Dylan Pearce did his best to manage the pandemonium and drink in the excitement when Oregon State’s baseball team closed out Minnesota Saturday for a berth in the College World Series.
It wasn’t easy for the Beaver reliever and Crater High graduate.
“As soon as (Jake) Mulholland struck out the last guy, we were all so happy and excited,” said Pearce, a junior who warmed up in the bullpen in both of last week’s super regional games in Corvallis but didn’t get into either.
He and his teammates flocked to the mound, dancing and jumping and high-fiving over a 6-3 triumph. They donned hats indicating a return to the CWS in Nebraska: “Destination 2018 Omaha” they read. Cheers from a record crowd of 4,025 washed over the squad.
“You’re walking around and everyone’s screaming at you,” Pearce said Tuesday in a conference call. “It was a big deal. I was just trying to take it all in. It was pretty cool.”
Pearce has a been a fan of the school for as long as he can remember. His parents outfitted him with a Beaver hat, oversized to him at age 4 or 5, and the now-21-year-old remembers listening to the calls of Mike Parker, the OSU radio voice, when the team claimed national championships in 2006 and ‘07.
“I always wanted to get there one day,” said Pearce.
Oregon State is making its seventh appearance in the CWS. Last year, it won its first two games before getting bounced with two straight losses to LSU. The Beavers were a program-best 56-6.
OSU (49-10-1) opens at noon PDT on Saturday at TD Ameritrade Park against North Carolina (43-18), the school it defeated for titles in 2006 and ‘07.
Pearce graduated from Crater in 2015 and played two seasons at Southwestern Oregon Community College in Coos Bay.
When his dream of joining the Beavers came true, he went about establishing himself as a reliable component for them.
The 5-foot-9, 165-pound right-hander has appeared in 23 games, third-most on the team, and all in relief. He has a 2-0 record, two saves and an ERA of 3.62.
In 27? innings, he’s struck out 26 and walked seven, while giving up 29 hits and 11 runs, all earned.
“I’m extremely happy,” said Pearce, who pitched the previous two summers for the Medford Rogues, helping them to the Great West League title last season. “I’ve turned into a completely different pitcher. My understanding of the game is a lot better than it was. I’m glad to be there for the team and get the job done whenever they call on me.”
The last time Pearce was summoned was in the opening game of the Corvallis regional against Northwestern State. He needed only six pitches to get the final four outs of a 9-3 victory in relief of Bryce Fehmel.
The Beavers have a deep and talented pitching staff, and getting innings is no easier than getting the best steak at a family barbecue. There’s plenty of competition.
Saturday was a prime example. Pearce was called on to warm up after Minnesota took a 3-2 lead in the bottom of the fifth inning and continued to put pressure on starter Fehmel.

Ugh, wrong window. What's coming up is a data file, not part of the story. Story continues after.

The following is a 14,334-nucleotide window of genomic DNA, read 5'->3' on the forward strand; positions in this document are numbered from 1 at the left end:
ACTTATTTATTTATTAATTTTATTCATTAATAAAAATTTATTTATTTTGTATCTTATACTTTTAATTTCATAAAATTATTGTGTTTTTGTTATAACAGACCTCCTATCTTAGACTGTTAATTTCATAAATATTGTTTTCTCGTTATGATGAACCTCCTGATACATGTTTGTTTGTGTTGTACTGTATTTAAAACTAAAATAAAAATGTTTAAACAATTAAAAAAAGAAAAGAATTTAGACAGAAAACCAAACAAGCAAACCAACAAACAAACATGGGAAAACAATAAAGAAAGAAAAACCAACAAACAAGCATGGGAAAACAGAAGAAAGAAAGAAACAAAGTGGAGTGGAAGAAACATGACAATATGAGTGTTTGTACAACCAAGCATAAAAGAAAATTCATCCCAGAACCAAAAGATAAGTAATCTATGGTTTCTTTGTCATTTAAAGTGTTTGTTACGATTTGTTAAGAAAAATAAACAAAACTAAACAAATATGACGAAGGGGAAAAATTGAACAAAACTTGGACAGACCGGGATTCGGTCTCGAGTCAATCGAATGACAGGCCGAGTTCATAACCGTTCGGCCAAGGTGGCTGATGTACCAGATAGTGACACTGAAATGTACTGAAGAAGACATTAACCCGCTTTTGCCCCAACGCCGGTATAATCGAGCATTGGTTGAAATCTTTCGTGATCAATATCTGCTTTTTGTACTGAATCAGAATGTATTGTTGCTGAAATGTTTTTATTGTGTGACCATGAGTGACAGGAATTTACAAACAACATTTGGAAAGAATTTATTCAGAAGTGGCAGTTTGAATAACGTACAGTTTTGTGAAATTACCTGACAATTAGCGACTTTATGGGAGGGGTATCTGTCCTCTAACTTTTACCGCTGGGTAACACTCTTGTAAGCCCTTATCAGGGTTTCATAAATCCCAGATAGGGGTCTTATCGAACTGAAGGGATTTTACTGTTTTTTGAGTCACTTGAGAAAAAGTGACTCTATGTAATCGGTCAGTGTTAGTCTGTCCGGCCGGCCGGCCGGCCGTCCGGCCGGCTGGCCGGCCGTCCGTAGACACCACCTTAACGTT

Fehmel made it to the seventh, but when it came time for relief, coach Pat Casey waved in left-handed freshman Christian Chamberlain.
“Saturday was a bit more of a pressure situation,” said Pearce, comparing it to Friday, when OSU rolled to an 8-1 victory behind ace Luke Heimlich. “It was a close game and they really needed someone to come in and put zeros on the scoreboard.”
He was told to warm up. By the time relief was needed, the landscape had changed.
“We have a chart that shows how their batters have been,” said Pearce, “how they’ve been against righties and lefties. By the time it was time for a new pitcher, the guy in the order they had had really, really struggled against left-handed pitching.”
Hence, the insertion of Chamberlain, who was outstanding. He inherited an 0-2 count and fanned five of the first six batters he faced.
He allowed one hit in two scoreless innings and got the win when the Beavers scored once in the eighth to tie it and thrice in the ninth. Mulholland closed it out for his 15th save.
“Christian Chamberlain did a great job,” said Pearce, adding that there are “no hard feelings toward anyone or anything” when it comes to who gets work and who doesn’t.
“You never know who will go in at certain times,” he said. “That depends on the matchup and who they (coaches) feel can do the best job at the time.”
His job is to be ready when necessary.
“It’s already a big deal to get called on,” said Pearce. “It shows they trust you to go in the game. It’s an honor, like, ‘Oh my gosh, I’m the guy.’ I try to keep my heart rate down and throw some quality stuff in the bullpen. When my name is called, I get some butterflies and get excited to get out on the mound. Then you have to execute.”
With the CWS looming, his role — as with all the pitchers — isn’t expected to change. Heimlich and Fehmel are the top two starters, and each has 17 starts,
Six players have accounted for the other 26 starts, with Grant Gambrell topping the group with 12.
But in a pull-out-all-the-stops tournament that will last a minimum of 11 days, plans are anything but indelible.
No matter, said Pearce.
“I will embrace whatever role they give me,” he said.
Reach sports editor Tim Trower at 541-776-4479 or firstname.lastname@example.org